Archives: January 2024

S-Line Rail Coming to Wake Forest

I am the chairman of the Wake Forest Chamber Government Affairs Committee and I wanted to share this information on the S-Line coming to Wake Forest and the impact it will have on our community.

On Tuesday, January 9, 2024, the Wake Forest Chamber Government Affairs Committee hosted a delegation from NCDOT, including Rail Division Director Jason Orthner, Brennan Fuqua, interim director of Integrated Mobility Division and NCDOT Division 5 Director Brandon Jones.

The Government Affairs Committee has decided to pass along the information we learned in our meeting with the sole purpose being to educate Chamber members and other citizens of Wake Forest.

The purpose of the meeting was to receive updates on the development of the S-Line from Richmond to Raleigh and the impacts this development will have on the Town of Wake Forest.

The railroad tracks that currently exist in Wake Forest were originally constructed in 1840! Everyone in Wake Forest has heard stories of Wake Forest College students arriving on the train to attend school. The vision for the future rail is far beyond what we have ever seen before.

Mr. Orthner began the meeting presenting the project and its progress. Once completed, the entire corridor will deliver passengers from Washington, DC to Charlotte. It will have direct connections between urban centers estimated to include over 25 million people in 2040.

In addition to providing rail service to Washington, DC faster than it can be driven, this S-Line will also be the backbone of regional multi-modal network connecting Wake Forest with Raleigh and eventually, multiple stops in between.

So far, NCDOT has received grants for over $1.1 billion to help develop the system, including $1.09 billion from a federal/state partnership to construct the line between Raleigh and Wake Forest.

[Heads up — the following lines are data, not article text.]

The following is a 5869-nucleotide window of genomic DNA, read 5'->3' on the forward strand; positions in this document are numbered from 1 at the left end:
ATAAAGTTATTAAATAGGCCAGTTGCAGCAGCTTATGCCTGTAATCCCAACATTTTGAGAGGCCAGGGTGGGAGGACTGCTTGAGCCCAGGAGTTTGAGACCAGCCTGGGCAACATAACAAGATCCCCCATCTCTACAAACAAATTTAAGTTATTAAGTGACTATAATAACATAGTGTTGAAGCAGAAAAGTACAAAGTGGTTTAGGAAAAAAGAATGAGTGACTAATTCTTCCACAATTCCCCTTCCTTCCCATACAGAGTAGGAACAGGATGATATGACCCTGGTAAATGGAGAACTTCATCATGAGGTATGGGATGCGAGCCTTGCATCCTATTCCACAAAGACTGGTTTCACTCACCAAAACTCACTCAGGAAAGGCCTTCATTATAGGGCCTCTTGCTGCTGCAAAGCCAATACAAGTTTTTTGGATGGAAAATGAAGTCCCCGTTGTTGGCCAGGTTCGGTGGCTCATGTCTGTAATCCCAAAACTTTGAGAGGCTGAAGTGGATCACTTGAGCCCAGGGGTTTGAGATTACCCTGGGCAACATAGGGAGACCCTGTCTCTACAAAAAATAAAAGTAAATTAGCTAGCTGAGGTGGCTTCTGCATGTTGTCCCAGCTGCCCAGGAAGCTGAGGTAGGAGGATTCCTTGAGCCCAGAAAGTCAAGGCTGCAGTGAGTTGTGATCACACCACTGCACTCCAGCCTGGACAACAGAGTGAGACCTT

The railroad system will be one of the most advanced in the Southeast. Passenger rail will travel at a rate of up to 110 miles per hour. For that to happen, many improvements will need to be made.

Roadway grade separations will be required. In Wake Forest, these projects include the Rogers Road Bridge over the railroad. This was originally planned to happen in 2020, but due to delays in funding because of the Covid Pandemic, construction has not yet started. The right of way purchases have been made an the surveys are currently being delivered.

Ligon Mill Road will also have a bridge constructed over the railroad and will shift Ligon Mill Road approximately 130 feet south. Once completed, this change will also include a new entrance to the Smith Creek subdivision at Steeple Run Drive.

Holding Avenue will also see a grade separation. There are no current details on exactly how that will be done but it will be a part of the grade separation project.

Crossties will be made of concrete to create a smoother ride and reduce the effect of the trains coming through at higher speeds than the current freight trains through Wake Forest. Current trains travel at a top speed of 20-25 miles per hour. Trains at top speeds of 80 miles per hour will also be lighter providing for less impact on the surrounding environment before slowing down to enter local train stations.